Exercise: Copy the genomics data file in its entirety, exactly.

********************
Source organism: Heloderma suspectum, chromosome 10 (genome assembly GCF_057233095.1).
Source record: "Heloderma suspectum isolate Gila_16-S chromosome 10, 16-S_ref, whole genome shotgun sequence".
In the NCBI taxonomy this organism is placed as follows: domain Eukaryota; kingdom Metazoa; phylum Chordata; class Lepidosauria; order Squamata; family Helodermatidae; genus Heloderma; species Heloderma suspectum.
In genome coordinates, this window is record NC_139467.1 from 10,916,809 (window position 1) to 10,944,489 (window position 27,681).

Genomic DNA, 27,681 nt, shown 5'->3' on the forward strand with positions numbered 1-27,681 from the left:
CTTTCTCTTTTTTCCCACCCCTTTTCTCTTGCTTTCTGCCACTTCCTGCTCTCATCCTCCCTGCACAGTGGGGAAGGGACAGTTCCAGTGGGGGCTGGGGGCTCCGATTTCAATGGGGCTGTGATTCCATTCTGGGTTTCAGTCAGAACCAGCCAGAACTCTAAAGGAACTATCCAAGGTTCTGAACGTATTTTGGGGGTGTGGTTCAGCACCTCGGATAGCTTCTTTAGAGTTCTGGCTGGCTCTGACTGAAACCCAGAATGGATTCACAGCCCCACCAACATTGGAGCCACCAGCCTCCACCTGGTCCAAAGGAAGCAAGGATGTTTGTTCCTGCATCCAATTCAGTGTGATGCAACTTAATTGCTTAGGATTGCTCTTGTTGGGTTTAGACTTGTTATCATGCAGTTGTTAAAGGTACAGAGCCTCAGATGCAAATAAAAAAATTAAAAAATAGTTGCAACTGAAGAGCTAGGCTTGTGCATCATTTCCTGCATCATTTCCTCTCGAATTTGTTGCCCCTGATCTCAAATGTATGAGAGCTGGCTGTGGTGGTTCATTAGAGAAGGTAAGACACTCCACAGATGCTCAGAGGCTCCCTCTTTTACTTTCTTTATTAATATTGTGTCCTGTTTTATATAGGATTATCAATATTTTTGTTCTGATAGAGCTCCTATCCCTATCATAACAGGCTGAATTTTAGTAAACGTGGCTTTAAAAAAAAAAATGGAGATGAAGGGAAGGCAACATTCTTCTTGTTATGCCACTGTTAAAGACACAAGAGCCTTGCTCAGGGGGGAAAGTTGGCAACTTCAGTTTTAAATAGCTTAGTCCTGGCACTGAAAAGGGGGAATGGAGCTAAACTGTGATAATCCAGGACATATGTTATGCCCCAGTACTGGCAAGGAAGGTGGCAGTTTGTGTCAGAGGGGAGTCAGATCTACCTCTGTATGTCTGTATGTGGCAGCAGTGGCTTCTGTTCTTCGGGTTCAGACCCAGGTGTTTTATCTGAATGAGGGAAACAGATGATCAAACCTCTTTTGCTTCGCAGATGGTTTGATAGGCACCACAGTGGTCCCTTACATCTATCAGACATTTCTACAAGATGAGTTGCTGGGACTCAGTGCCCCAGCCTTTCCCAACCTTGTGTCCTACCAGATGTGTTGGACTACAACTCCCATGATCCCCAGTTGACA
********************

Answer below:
Source organism: Heloderma suspectum, chromosome 10 (genome assembly GCF_057233095.1).
Source record: "Heloderma suspectum isolate Gila_16-S chromosome 10, 16-S_ref, whole genome shotgun sequence".
In the NCBI taxonomy this organism is placed as follows: domain Eukaryota; kingdom Metazoa; phylum Chordata; class Lepidosauria; order Squamata; family Helodermatidae; genus Heloderma; species Heloderma suspectum.
In genome coordinates, this window is record NC_139467.1 from 10,916,809 (window position 1) to 10,944,489 (window position 27,681).

Genomic DNA, 27,681 nt, shown 5'->3' on the forward strand with positions numbered 1-27,681 from the left:
CTTTCTCTTTTTTCCCACCCCTTTTCTCTTGCTTTCTGCCACTTCCTGCTCTCATCCTCCCTGCACAGTGGGGAAGGGACAGTTCCAGTGGGGGCTGGGGGCTCCGATTTCAATGGGGCTGTGATTCCATTCTGGGTTTCAGTCAGAACCAGCCAGAACTCTAAAGGAACTATCCAAGGTTCTGAACGTATTTTGGGGGTGTGGTTCAGCACCTCGGATAGCTTCTTTAGAGTTCTGGCTGGCTCTGACTGAAACCCAGAATGGATTCACAGCCCCACCAACATTGGAGCCACCAGCCTCCACCTGGTCCAAAGGAAGCAAGGATGTTTGTTCCTGCATCCAATTCAGTGTGATGCAACTTAATTGCTTAGGATTGCTCTTGTTGGGTTTAGACTTGTTATCATGCAGTTGTTAAAGGTACAGAGCCTCAGATGCAAATAAAAAAATTAAAAAATAGTTGCAACTGAAGAGCTAGGCTTGTGCATCATTTCCTGCATCATTTCCTCTCGAATTTGTTGCCCCTGATCTCAAATGTATGAGAGCTGGCTGTGGTGGTTCATTAGAGAAGGTAAGACACTCCACAGATGCTCAGAGGCTCCCTCTTTTACTTTCTTTATTAATATTGTGTCCTGTTTTATATAGGATTATCAATATTTTTGTTCTGATAGAGCTCCTATCCCTATCATAACAGGCTGAATTTTAGTAAACGTGGCTTTAAAAAAAAAAATGGAGATGAAGGGAAGGCAACATTCTTCTTGTTATGCCACTGTTAAAGACACAAGAGCCTTGCTCAGGGGGGAAAGTTGGCAACTTCAGTTTTAAATAGCTTAGTCCTGGCACTGAAAAGGGGGAATGGAGCTAAACTGTGATAATCCAGGACATATGTTATGCCCCAGTACTGGCAAGGAAGGTGGCAGTTTGTGTCAGAGGGGAGTCAGATCTACCTCTGTATGTCTGTATGTGGCAGCAGTGGCTTCTGTTCTTCGGGTTCAGACCCAGGTGTTTTATCTGAATGAGGGAAACAGATGATCAAACCTCTTTTGCTTCGCAGATGGTTTGATAGGCACCACAGTGGTCCCTTACATCTATCAGACATTTCTACAAGATGAGTTGCTGGGACTCAGTGCCCCAGCCTTTCCCAACCTTGTGTCCTACCAGATGTGTTGGACTACAACTCCCATGATCCCCAGTTGACA